Washington, D.C.–based American University will be the site of the first National Antiracist Book Festival, providing a platform for nearly 50 authors and publishing professionals to discuss policies and power structures that fuel racism in America, as well as the efforts being made to dismantle those systems. The festival will be held April 27 and includes authors Jason Reynolds, Imani Perry, Carole Anderson and 2019 Pulitzer Prize recipient David Blight.
“As an author I’ve traveled all over the country to book festivals and I’ve been able to see the excitement of people and how it brings people together,” said founder Ibram Kendi, who received the 2016 National Book Award for Stamped From the Beginning: A Definitive History of Racist Ideas in America and is also director of the university’s Antiracist Research and Policy Center.
Kendi and his colleagues began planning the festival after he arrived at American University as founding director of the center in 2017. “We wanted to bring together authors whose books are part of the antiracist movement to create a more equitable America,” Kendi said. “These books are serious about creating racial justice and these books express the equality of racial groups, so we wanted to bring these people together.”
The festival’s author and editor discussions are organized by themes. For instance, Princeton scholar Imani Perry and Well-Read Black Girl author Gloria Edim will participate in a discussion called "Sharing and complicating the stories of black women." Young adult authors Jason Reynolds and Jacqueline Woodson will talk with one another about "Writing to capture the hearts and minds of youth."
“We’re putting people together who we feel are going to…have a great conversation on stage,” said Kendi.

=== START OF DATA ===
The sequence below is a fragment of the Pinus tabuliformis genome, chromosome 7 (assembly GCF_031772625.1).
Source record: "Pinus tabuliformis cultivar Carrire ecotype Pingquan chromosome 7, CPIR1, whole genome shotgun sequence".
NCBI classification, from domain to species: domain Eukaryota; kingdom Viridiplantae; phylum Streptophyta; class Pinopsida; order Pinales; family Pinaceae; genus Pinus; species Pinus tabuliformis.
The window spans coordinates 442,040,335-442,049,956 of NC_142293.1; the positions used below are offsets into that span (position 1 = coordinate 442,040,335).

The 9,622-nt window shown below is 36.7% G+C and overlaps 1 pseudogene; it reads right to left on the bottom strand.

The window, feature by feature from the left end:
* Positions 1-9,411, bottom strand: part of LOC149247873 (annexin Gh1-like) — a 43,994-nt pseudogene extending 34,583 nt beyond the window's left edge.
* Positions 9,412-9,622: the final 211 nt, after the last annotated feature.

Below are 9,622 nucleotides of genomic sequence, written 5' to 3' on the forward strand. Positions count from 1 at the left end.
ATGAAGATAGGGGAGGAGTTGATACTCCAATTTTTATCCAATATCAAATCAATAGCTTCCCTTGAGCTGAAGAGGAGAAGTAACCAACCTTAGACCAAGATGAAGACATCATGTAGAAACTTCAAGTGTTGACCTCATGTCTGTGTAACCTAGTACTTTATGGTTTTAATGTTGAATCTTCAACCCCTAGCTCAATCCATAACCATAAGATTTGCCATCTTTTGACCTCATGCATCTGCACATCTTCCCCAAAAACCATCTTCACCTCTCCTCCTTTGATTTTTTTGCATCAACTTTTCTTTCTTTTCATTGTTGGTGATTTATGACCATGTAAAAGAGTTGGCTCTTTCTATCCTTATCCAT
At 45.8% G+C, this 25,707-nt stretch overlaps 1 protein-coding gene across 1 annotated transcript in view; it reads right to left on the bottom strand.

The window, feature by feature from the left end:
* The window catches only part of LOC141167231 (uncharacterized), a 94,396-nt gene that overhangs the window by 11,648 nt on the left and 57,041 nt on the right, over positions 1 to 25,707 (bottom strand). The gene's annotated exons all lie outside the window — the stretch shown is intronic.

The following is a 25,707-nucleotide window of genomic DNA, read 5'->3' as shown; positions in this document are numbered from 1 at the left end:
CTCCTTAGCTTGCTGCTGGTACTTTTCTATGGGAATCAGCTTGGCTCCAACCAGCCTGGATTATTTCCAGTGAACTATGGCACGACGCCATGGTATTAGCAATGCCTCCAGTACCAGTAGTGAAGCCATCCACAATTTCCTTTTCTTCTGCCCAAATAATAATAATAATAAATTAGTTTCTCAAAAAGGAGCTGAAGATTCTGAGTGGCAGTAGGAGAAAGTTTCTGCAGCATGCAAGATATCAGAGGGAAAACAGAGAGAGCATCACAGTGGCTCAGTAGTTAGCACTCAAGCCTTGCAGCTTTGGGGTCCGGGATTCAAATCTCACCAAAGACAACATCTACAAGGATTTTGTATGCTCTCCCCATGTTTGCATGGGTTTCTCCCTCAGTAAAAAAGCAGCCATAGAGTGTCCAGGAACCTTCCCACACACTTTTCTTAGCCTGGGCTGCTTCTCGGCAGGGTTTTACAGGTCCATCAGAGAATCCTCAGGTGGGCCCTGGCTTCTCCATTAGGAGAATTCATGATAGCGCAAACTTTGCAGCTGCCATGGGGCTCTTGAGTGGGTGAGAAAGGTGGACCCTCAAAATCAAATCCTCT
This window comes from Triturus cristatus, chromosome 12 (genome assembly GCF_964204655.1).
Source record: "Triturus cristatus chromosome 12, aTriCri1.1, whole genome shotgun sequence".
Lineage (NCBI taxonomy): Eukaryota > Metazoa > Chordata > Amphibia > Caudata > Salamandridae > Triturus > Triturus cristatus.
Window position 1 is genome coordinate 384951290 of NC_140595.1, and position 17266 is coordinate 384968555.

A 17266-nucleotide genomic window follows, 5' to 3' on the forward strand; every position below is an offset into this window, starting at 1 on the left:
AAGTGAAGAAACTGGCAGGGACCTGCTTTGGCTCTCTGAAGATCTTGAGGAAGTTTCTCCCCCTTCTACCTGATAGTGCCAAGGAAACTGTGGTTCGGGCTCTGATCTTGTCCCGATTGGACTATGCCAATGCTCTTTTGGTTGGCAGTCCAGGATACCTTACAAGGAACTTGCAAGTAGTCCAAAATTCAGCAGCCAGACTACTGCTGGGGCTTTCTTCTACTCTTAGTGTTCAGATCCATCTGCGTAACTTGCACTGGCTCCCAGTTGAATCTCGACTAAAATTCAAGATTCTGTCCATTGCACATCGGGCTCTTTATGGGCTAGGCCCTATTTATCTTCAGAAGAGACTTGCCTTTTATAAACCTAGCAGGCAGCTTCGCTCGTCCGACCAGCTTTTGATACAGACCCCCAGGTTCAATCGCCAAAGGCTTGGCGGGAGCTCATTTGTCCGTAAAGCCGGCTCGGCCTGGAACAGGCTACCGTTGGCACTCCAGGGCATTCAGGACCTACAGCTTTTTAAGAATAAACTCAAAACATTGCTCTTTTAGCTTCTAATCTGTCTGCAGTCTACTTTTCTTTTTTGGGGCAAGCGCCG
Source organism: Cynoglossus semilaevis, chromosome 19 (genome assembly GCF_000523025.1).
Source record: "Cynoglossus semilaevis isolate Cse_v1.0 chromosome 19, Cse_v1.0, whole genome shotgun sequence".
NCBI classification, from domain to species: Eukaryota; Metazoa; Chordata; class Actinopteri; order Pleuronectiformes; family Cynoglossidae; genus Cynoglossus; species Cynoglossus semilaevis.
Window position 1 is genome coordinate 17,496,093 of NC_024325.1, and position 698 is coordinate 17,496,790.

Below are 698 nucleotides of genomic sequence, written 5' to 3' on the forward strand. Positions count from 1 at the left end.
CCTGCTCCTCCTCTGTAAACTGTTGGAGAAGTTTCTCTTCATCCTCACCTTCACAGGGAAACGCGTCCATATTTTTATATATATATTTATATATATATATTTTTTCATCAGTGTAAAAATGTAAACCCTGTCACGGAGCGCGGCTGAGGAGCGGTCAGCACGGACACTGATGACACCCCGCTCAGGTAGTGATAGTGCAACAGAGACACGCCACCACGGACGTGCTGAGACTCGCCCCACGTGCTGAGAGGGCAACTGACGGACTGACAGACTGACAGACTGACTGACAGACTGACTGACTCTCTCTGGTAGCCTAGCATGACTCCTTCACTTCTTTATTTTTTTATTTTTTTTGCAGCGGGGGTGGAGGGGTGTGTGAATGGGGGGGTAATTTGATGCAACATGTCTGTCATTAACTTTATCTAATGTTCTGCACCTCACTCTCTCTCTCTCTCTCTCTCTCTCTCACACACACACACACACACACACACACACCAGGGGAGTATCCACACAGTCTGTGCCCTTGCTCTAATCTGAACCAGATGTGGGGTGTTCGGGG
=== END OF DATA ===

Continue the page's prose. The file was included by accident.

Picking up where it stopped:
One of the festival’s co-sponsors is D.C.-based First Book, a non-profit that distributes millions of books and other resources to educators and students nationwide. Kyle Zimmer, president, CEO, and founder of First Book, said the organization is an enthusiastic supporter of the festival. "Representation and inclusion in children’s books are building blocks of educational equality," she said. "We can work to close the gap in educational resources that plagues American schools, but that isn't enough. Children need to see from the very beginning that their stories have value, and the stories of those who are not like them have value.”
The festival has sold out of day passes and is continuing to sell passes to individual events. 2,500 attendees are expected, and Kendi is already looking to make the festival an annual event. While this year’s fair focuses on the black experience, Kendi said future years will have different themes. “We would like to completely turn over the author list,” Kendi said. “We don’t want to be bringing back the same authors each year, and the good thing is that there are so many great authors out there.”